Biodiversity Conservation, The Three R’s -Ruling, Responsibility, Recognition

In the last two essays as I tried to build a business case for biodiversity conservation, I began to realise that kick-starting the process depends on Government regulation and a lot of the success of these efforts depends on stakeholder responsibility. Recognition of efforts would give further fillip to the efforts, setting in motion a virtuous cycle of biodiversity conservation, bringing value to all stakeholders.

Since the 2002 Convention on Biological Diversity, Governments across countries have outlined policies that have helped preserve and also restore endangered species. These include the European bison and even animals on the brink of extinction, such as the black stilt, a wader bird from New Zealand. New protected areas include the Juruena National Park in Brazil. India being amongst the 17 mega-diverse nations in the world, the Government has initiated a range of Laws, Acts and Policies for Biodiversity conservation.
IMG-20160609-WA0002However, to draw a balance between the economic growth aspirations and biodiversity conservation this role has to stretch far beyond regulation.  Biodiversity concerns need to get integrated across all parts of government and business, and the economic value of biodiversity needs to be accounted for adequately in decision-making. Mining, construction of dams, land use change for industrial activity are becoming increasingly contentious issues. Failure of getting the POSCO Odisha plant off the ground highlights the need for the Government to play a much larger role which goes beyond legislation. Over 2000 acres of forest land had been de-reserved for POSCO over a decade, yet due to mining rights related issues the company pulled out of India.

While Government is forming policies and ironing out regulatory issues, some exemplary Indian corporates have proactively taken initiatives to arrest the biodiversity decline. ITC, Tata Motors, Tata Power, TVS, Ambuja Cements, Ayurvedic formulation companies Dabur, Himalaya and Patanjali are amongst the large Indian corporates that are making a significant contribution to the achievement of the Aichi Targets through their Biodiversity conservation programmes. The Hi-Tech Group has also taken some small steps to meet the responsibility towards biodiversity conservation. A beginning has been made by ensuring that the manufacturing plants are facilities that are Gold certified under the Indian Building Code. We continue to raise the bar for ourselves and to build biodiversity conservation into the ethos and culture of the company.

These are encouraging steps but we have miles to go where the biodiversity journey is concerned. Can CSR projects and Government regulation alone drive biodiversity conservation in a mission mode? Is there a way to accelerate corporate action? How can corporates ensure that Biodiversity action becomes ingrained into their ethos and value systems?

Achieving the Aichi Targets and becoming responsible global citizens will take much more than just regulation and responsibility. Laying down roadmaps, demarcating reserved areas, creating an enabling environment and incentivizing stakeholders are the need of the hour. Education and awareness creation will help catalyse employees into taking conscious action. Employee codes of conduct/codes of ethics could also include guidelines on biodiversity positive action.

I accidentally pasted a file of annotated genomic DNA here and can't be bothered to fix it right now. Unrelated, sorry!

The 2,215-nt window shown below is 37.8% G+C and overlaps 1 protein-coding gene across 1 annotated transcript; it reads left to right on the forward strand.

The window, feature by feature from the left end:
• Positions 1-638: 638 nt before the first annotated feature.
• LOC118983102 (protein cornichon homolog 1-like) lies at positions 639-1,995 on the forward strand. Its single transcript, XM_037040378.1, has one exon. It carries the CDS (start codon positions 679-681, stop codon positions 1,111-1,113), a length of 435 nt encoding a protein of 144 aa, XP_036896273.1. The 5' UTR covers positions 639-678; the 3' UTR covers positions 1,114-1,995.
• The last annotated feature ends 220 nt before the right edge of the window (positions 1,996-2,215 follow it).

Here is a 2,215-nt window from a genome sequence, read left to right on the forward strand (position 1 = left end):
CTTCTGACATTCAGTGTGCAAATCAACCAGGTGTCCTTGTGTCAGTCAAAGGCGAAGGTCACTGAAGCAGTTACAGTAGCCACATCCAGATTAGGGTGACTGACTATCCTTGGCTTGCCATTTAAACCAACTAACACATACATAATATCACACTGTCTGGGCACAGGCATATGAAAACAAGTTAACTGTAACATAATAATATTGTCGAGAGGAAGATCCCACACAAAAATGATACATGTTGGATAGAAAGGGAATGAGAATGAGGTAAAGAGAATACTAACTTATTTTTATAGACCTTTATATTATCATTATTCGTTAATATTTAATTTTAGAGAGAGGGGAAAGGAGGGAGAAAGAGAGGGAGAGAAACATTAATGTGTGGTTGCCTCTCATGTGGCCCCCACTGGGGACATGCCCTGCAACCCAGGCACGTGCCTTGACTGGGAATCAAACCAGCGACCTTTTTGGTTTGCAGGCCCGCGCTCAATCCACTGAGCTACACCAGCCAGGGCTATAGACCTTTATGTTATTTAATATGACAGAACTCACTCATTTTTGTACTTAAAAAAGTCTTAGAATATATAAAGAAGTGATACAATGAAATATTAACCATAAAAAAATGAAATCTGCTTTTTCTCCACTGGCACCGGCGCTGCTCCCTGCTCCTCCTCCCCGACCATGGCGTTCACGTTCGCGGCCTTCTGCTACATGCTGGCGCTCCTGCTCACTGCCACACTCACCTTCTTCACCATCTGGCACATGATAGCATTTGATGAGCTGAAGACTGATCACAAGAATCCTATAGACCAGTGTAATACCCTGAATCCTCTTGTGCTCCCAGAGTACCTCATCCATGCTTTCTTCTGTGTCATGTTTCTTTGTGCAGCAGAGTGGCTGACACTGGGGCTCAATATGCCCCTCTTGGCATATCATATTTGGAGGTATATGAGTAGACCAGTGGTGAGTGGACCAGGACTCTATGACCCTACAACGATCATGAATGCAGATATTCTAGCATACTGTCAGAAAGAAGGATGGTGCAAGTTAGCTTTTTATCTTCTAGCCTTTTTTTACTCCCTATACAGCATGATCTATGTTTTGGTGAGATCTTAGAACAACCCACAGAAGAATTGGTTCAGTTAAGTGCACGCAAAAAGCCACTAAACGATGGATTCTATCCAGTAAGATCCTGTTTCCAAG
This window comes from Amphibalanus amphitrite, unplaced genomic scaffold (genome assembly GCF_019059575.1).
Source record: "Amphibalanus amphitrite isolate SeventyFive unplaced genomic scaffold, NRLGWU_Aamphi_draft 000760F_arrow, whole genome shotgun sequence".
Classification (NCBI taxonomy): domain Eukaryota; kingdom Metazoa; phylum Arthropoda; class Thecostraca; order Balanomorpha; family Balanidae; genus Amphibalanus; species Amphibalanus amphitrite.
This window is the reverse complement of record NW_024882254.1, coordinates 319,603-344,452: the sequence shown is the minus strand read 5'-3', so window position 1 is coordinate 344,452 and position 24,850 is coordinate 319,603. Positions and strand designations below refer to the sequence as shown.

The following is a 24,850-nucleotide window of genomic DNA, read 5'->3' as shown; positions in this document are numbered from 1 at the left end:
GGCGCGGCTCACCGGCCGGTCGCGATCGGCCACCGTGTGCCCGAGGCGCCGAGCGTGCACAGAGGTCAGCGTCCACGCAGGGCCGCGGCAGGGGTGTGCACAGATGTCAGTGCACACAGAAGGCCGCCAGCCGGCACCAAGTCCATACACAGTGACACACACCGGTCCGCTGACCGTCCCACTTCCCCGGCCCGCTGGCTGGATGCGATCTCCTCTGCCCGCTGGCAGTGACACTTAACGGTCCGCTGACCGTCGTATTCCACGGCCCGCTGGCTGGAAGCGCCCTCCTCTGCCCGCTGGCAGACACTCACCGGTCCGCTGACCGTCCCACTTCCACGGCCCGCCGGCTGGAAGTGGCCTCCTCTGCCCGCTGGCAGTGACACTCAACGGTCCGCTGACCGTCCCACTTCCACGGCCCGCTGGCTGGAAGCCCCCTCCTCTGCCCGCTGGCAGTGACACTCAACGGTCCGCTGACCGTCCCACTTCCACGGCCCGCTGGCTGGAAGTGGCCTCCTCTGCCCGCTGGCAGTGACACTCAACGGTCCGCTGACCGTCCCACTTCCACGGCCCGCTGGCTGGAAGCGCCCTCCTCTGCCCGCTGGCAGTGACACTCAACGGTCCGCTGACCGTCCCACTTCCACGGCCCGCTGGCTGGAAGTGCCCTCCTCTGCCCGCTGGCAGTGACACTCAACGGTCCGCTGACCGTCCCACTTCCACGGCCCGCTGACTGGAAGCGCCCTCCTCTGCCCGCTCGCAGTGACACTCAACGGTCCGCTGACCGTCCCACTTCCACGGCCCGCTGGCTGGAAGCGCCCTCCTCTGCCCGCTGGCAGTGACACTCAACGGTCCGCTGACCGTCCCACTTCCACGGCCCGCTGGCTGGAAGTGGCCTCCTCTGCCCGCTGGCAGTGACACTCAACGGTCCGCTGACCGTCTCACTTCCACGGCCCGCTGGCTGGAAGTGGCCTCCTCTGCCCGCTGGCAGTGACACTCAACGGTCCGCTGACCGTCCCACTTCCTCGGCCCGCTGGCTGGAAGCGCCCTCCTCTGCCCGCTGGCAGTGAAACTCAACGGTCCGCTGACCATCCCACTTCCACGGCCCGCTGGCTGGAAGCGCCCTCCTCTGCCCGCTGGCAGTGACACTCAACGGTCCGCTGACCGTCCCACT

Increasingly, the highly aware consumer is preferring companies that have sustainability at the core of their operations. Building aspirations of the team to achieve such international recognition as the Dow Jones Sustainability Index or the Practice Greenhealth Champion for Change may go a long way in this effort. In India CII-ITC Centre for Sustainable Development awards the Sustainable Plus Label. This label provides companies a brand identity tool to communicate that they are a sustainable, responsible and well governed business.

I believe that a new way of working combining robust management systems and responsible operational processes will deliver large and sustained benefits for both industry as well as biodiversity. Beginning with an impact on their area of control, stakeholders can slowly expand to their area of influence. Breaking out of our inertia and collaborating with the Biodiversity crusaders will help industry gather momentum in the direction that is best for our planet and its people.

As a shift takes place in stakeholder thinking we can look forward to slowly arresting and then reversing the Biodiversity decline. Green shoots of the positive impact will start becoming visible as Biodiversity initiatives gather steam and momentum. The decline can be arrested by taking positive steps, whether these are in the form of CSR projects or by making Biodiversity a business, whether it is through small projects or through changes to the operational processes.

Having started a discussion on the very important issue of Biodiversity and Ecosystem Services, I invite views, counter views, thoughts and ideas to build on it further. My belief is that Civilization has survived for centuries; with the positive action it will revive and thrive. I surely don’t see us Earth dwellers building homes on Kepler, the newly discovered planet. Being a die hard optimist, I can say with conviction that the human race will rise upto the challenge well before its too late, take responsibility and chart a course towards the Earth’s survival.

The views expressed are personal.

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